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New study on the effects of seat tube angle (for those of you who care about this stuff)
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We completed this study a couple of years ago but finally got around to publishing it. The original idea for the study design was sparked by some of the discussions on this forum (thanks for your help) so I thought some of you might be interested. Nothing earth shattering and the study certainly has its limitations but it adds to the body of knowledge. BTW, don't critique the pictures too harshly, they were taken rather quickly and don't accurately represent the more precise positioning of the subjects.

The study is published here: http://www.asep.org/journals/JEPonline and is available full-text online. Just open the link to the current issue (Feb 2008) and go to the second page of the table of contents to download the article. The abstract is below for those who just want the cliff notes.

Effects of Seat-Tube Angle on the Metabolic Cost of the Cycle-Run Transition in Triathletes. JEPonline 2008; 11(1):45-52. The purpose of this study was to investigate the effects of two different (73° and 81°) seat-tube angles (STA) on cardiorespiratory measures during cycling and a subsequent treadmill run. Ten male triathletes completed a 40-minute “time-trial” at a pre-determined workload on a cycle ergometer at 73° and 81° STAs and immediately transitioned to running on a treadmill at a pre-determined pace. Oxygen consumption (VO2) and heart rate (HR) data were collected during the last 5-minutes of cycling and first 5-minutes of running. Consistent hip and knee angles were maintained between cycling conditions. There were no differences in VO2 for cycling or running between the 73° and 81° STA conditions. Heart rate was significantly lower during cycling at the 73° STA (p<0.05). There were no differences in running heart rates. These results suggest that if bicycle seat-tube angle is changed, but hip and knee angles remain consistent, there is no difference in the metabolic cost of cycling or a subsequent treadmill run.

Kurt
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Re: New study on the effects of seat tube angle (for those of you who care about this stuff) [jacksonk] [ In reply to ]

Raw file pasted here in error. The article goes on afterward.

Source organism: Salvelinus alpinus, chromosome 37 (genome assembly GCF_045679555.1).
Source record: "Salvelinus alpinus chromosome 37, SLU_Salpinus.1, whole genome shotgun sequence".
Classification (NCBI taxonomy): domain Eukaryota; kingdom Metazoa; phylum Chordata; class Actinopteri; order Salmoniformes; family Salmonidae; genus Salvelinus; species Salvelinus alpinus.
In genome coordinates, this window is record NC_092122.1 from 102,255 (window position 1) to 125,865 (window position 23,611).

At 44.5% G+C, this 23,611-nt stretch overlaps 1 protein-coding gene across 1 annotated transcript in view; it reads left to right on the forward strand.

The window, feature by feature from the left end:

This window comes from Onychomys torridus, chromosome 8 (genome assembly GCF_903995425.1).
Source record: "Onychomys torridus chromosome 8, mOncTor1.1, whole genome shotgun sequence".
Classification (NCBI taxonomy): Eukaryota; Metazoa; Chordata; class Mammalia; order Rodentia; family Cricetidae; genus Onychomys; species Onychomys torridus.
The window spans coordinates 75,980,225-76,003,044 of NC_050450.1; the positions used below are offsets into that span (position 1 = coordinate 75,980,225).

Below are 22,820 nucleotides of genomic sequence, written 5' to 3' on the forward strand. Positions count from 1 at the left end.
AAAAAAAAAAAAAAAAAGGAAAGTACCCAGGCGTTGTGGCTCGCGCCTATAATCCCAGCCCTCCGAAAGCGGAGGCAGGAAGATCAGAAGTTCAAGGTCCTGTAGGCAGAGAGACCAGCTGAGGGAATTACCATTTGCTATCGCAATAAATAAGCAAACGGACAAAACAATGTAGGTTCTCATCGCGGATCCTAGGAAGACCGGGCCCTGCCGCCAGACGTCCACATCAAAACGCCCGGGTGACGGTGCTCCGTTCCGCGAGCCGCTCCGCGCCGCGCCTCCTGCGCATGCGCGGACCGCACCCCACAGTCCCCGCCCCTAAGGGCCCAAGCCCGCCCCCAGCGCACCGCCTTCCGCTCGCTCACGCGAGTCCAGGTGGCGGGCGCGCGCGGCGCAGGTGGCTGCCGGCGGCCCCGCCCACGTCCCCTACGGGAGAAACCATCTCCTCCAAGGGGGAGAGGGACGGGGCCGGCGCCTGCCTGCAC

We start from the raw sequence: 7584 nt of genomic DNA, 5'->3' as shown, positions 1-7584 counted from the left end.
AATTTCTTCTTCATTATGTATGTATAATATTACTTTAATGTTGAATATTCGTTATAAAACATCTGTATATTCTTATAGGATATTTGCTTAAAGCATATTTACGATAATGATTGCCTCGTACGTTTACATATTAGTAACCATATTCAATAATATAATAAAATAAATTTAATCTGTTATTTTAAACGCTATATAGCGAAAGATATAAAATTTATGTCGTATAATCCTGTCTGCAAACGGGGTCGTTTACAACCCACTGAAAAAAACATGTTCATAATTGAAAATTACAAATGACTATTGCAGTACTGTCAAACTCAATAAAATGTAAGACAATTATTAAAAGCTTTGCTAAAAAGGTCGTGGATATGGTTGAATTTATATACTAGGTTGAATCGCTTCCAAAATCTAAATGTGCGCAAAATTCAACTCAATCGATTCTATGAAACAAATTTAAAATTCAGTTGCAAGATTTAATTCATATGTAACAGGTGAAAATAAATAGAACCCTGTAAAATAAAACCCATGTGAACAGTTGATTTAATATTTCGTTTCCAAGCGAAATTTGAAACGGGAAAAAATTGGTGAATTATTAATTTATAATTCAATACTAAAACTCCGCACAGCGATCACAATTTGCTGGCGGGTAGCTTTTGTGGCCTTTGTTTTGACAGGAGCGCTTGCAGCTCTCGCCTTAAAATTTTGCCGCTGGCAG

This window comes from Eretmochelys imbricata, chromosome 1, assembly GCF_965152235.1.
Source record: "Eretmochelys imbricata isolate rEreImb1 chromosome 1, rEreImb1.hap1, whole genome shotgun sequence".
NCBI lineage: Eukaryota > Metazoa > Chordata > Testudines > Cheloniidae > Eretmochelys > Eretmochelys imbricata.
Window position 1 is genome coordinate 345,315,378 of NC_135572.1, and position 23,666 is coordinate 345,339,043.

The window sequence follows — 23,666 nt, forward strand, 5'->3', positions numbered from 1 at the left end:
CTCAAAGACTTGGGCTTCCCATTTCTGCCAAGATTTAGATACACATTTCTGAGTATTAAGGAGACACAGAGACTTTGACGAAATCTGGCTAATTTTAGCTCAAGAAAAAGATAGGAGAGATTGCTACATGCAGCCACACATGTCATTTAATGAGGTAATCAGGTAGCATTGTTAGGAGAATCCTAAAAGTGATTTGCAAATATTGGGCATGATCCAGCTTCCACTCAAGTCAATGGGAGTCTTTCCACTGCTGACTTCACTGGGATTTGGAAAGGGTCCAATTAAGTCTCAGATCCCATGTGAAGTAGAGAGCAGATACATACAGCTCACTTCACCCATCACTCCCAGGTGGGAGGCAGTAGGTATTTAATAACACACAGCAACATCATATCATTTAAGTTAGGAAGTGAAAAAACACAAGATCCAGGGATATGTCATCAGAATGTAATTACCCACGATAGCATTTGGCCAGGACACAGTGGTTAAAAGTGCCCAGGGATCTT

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Very eeeeeenteresting. The only constructive criticism that I have, which is addressed to a certain extent in the "limitations" section of the paper, is that the cyclists were only measured for the last 5 minutes of the bike portion of the test. Additionally, I hypothesize that an increased STA may have more effect on cycling and running performance if the cycling portion of the test is more extensive. Say, 90 minutes or two hours instead of just 40 minutes.

Otherwise, looks like an interesting and academically rigorous examination of triathlon STA!
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Re: New study on the effects of seat tube angle (for those of you who care about this stuff) [jacksonk] [ In reply to ]
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did the subjects mention a difference in perceived effort for the run?

Ride Scoozy Electric Bicycles
http://www.RideScoozy.com
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Re: New study on the effects of seat tube angle (for those of you who care about this stuff) [jacksonk] [ In reply to ]
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"Heart rate was significantly lower during cycling at the 73° STA "

Any explanation for this?
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Re: New study on the effects of seat tube angle (for those of you who care about this stuff) [cerveloguy] [ In reply to ]
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"Any explanation for this?"

i would ask whether cadence was kept constant. basically, all things equal, if you want your HR lowered, lower your cadence. typically, shallower seat angles couple with lower cadences.



Dan Empfield
aka Slowman
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Re: New study on the effects of seat tube angle (for those of you who care about this stuff) [Slowman] [ In reply to ]
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In Reply To:
"Any explanation for this?"

i would ask whether cadence was kept constant. basically, all things equal, if you want your HR lowered, lower your cadence. typically, shallower seat angles couple with lower cadences.
I was counting the seconds before you caught this one...

Come on now folks--he provided a link to the entire article. There's a hypothesis as to why HR was higher, and the cadence info is all in there.
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Re: New study on the effects of seat tube angle (for those of you who care about this stuff) [jacksonk] [ In reply to ]
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I am just thinking out loud, but after the bike ride do you think it would be a better test if you let the subjects run at their own pace. Instead of testing their VO2 or heart rate, test their mile TT.